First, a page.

The Shavian alphabet (also known as Shaw alphabet) is an alphabet conceived as a way to provide simple, phonetic orthography for the English language to replace the difficulties of the conventional spelling. It was posthumously funded by and named after Irish playwright George Bernard Shaw. Shaw set two main criteria for the new alphabet: it should be (1) as phonetic as possible (that is, letters should have a to sounds); and (2) be distinct from the Latin alphabet to avoid the impression that the new spellings were simply "misspellings".
A contest for the design of the new alphabet was won by a Mr. Ronald Kingsley Read. Read later revised the alphabet to create Quikscript, with more ligatures intended for handwriting. His final alphabet was Latin-based.
Due to contestation of Shaw's will, the trust charged with developing the new alphabet could only afford to publish one book: a version of Shaw's play Androcles and the Lion, in bi-alphabetic edition with both conventional and Shavian spellings. (1962 Penguin Books, London)
|Tall and deep letters:|
|Shavian letter||| | | | | | | | |-||Unicode text||𐑐||𐑚||𐑑||𐑛||𐑒||𐑜||𐑓||𐑝||𐑔||𐑞|
| IPA English pronunciation key|
(may vary, see below)
|| | | | | | | | |-||𐑕||𐑟||𐑖||𐑠||𐑗||𐑡||𐑘||𐑢||𐑙||𐑣|
|| | | | | | | | |-||𐑤||𐑮||𐑥||𐑯||𐑦||𐑰||𐑧||𐑱||𐑨||𐑲|
|| | | | | | | | |-||𐑩||𐑳||𐑪||𐑴||𐑫||𐑵||𐑬||𐑶||𐑭||𐑷|
|| | | | | | |-||𐑸||𐑹||𐑺||𐑻||𐑼||𐑽||𐑾||𐑿|
There are no separate capital or lowercase letters as in the Roman alphabet; instead of using capitalization to mark proper names, a "naming dot" (·) is placed before a name. All other punctuation and word spacing is like in conventional orthography.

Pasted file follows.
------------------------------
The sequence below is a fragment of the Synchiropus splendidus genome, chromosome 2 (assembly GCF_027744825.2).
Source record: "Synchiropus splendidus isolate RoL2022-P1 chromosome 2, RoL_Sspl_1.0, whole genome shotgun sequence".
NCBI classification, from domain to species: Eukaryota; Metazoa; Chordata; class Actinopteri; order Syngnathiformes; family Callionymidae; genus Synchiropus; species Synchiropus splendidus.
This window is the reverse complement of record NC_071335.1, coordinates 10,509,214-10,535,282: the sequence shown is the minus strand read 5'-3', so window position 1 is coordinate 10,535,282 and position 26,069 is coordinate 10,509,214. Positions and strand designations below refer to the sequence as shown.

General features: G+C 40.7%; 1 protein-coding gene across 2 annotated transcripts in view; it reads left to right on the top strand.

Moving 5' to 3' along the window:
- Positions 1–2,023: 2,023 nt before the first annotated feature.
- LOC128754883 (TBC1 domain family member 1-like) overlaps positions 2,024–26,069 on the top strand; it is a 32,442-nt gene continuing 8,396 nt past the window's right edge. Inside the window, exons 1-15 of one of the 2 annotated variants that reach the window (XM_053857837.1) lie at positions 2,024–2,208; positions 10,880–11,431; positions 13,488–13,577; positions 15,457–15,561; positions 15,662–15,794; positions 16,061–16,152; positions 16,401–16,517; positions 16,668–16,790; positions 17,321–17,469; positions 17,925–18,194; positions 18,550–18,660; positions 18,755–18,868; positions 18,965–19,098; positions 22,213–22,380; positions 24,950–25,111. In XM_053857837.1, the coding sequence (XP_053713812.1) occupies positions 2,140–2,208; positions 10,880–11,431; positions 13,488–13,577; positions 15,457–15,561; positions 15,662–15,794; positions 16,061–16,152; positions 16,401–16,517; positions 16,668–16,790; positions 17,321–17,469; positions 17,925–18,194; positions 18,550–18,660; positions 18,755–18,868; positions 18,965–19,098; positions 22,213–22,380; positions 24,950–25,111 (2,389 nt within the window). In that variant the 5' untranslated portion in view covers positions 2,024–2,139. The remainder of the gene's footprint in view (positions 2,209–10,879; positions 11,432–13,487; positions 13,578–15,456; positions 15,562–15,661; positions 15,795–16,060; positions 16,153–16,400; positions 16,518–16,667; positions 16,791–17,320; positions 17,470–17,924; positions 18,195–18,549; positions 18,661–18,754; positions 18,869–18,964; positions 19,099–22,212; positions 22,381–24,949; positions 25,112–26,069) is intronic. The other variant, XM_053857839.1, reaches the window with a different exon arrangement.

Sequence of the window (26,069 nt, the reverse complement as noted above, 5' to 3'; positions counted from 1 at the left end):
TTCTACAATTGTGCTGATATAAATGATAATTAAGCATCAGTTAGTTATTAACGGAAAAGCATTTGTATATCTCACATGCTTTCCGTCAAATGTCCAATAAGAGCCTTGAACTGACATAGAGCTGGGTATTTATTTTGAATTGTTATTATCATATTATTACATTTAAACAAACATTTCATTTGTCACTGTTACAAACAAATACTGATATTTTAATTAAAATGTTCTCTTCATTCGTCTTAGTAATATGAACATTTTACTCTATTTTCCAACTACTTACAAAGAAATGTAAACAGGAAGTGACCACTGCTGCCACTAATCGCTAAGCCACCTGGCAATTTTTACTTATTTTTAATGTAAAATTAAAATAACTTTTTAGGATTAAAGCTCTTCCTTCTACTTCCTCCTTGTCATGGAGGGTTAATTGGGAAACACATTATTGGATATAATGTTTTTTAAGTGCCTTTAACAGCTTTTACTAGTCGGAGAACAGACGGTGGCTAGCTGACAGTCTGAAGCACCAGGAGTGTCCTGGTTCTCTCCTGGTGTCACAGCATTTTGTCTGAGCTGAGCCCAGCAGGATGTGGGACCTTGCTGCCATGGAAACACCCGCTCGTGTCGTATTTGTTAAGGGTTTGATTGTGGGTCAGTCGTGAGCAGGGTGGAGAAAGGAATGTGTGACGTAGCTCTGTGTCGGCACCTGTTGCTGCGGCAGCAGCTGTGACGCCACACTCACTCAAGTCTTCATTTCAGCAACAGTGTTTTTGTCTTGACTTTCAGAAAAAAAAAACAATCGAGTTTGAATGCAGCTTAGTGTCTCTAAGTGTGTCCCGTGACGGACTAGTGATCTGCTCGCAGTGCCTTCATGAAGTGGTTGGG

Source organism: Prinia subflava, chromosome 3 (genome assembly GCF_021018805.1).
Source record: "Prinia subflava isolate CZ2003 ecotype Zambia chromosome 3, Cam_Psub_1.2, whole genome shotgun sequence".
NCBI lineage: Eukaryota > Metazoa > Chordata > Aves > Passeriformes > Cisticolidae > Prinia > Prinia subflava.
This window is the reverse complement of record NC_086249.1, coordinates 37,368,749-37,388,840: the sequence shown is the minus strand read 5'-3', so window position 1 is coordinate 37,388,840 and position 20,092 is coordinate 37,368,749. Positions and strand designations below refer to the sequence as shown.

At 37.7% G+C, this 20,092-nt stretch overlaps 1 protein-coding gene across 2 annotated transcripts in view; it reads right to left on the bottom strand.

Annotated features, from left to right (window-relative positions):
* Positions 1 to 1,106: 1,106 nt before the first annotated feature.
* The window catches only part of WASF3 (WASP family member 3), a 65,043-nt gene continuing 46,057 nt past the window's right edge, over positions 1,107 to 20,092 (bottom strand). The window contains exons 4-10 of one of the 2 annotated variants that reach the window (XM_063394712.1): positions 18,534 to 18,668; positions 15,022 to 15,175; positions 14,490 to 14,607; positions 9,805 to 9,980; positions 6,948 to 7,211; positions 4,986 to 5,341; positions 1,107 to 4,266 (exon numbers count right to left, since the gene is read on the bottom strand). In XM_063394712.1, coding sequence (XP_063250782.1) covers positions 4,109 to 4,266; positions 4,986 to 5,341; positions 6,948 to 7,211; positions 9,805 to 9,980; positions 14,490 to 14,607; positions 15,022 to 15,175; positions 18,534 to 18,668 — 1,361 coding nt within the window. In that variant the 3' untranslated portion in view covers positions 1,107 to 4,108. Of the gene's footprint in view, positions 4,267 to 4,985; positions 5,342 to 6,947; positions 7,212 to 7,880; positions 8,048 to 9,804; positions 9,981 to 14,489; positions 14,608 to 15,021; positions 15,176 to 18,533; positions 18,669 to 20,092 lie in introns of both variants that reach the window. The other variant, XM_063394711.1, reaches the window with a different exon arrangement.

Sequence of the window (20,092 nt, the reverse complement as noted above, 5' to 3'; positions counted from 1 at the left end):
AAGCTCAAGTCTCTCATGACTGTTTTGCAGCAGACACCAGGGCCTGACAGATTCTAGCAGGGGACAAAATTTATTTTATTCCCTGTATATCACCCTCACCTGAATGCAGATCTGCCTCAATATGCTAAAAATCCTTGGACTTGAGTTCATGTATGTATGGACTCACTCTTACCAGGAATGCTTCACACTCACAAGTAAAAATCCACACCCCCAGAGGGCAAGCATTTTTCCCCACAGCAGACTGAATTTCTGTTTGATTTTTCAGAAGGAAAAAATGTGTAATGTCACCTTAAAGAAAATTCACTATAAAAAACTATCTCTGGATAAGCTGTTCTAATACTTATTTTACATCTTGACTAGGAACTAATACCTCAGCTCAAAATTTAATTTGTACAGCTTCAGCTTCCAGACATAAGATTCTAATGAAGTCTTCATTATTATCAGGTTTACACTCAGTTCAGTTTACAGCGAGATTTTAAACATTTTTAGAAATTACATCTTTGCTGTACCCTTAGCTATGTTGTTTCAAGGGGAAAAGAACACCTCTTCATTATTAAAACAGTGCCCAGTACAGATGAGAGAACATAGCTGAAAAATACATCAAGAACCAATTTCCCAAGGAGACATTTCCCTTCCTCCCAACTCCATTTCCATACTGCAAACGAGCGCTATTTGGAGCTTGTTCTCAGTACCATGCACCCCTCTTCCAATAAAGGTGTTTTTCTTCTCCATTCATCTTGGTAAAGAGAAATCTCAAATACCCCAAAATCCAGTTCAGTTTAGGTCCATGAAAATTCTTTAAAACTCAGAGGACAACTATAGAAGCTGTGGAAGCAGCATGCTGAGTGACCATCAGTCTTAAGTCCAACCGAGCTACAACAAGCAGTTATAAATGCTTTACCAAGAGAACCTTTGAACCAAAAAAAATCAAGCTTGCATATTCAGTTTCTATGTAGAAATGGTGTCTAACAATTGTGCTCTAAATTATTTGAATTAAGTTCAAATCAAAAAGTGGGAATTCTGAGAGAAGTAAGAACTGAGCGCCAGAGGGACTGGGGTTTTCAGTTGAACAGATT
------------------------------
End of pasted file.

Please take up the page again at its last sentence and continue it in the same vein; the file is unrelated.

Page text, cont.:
Spelling in Androcles follows the phonetic distinctions of British Received Pronunciation except for explicitly indicating vocalic "r" with the above ligatures. Most dialectical variations of English pronunciation can be regularly produced from this spelling, but those who do not make certain distinctions, particularly in the vowels, find it difficult to spontaneously produce the canonical spellings. For instance, most North American dialects merge 𐑭 /ɑː/ and 𐑪 /ɒ/. Canadian English, as well as many American dialects (particularly in the west and near the Canadian border), also merge these phonemes with 𐑷 /ɔː/, which is known as the cot-caught merger. In addition, many American dialects merge 𐑧 /ɛ/ and 𐑦 /ɪ/ before nasal consonants.
There is no ability to indicate word stress, however in most cases the reduction of unstressed vowels is sufficient to distinguish word pairs that are distinguished only by stress in the traditional orthography:
|1st syllable stressed||𐑒𐑪𐑯𐑝𐑦𐑒𐑑 /ˈkɒnˌvɪkt/|
|2nd syllable stressed||𐑒𐑩𐑯𐑝𐑦𐑒𐑑 /ˌkənˈvɪkt/|
Additionally, certain common words are abbreviated as single letters:
Proponents of traditional Shavian, however, have suggested that Kingsley Read may not have intended for this system to be all-encompassing, though it seems that vertical placement alone served this purpose in an earlier version of Shavian, before the rotations were introduced. Also, Read may have intentionally reversed these letters, perhaps to emphasize that these letters represent unrelated sounds, which happen to occur in complementary distribution.
Both sides have suggested other reasons, including associations with various styles of Roman letters and the effect of letter-height on the coastlines of words, but whether Read considered any of these is uncertain. Since the letter representing the same sound in Read's Quikscript appears identical to "Hung", it is doubtful that Read reversed the letter twice by mistake.
Air is a ligature of the letters Egg and Roar. Based on their appearance, one would expect the ligature of these letters to be joined at the bottom and free at the top, yet the opposite is true.
Err, is a ligature of the letters Up and Roar. Based on their appearance, one would expect the ligature of these letters to be joined at the top and free at the bottom, yet once again, the opposite is true.
Pronunciations that differ from their English values are marked in bold red.
|| | |-||la||kaj||aŭ||aj|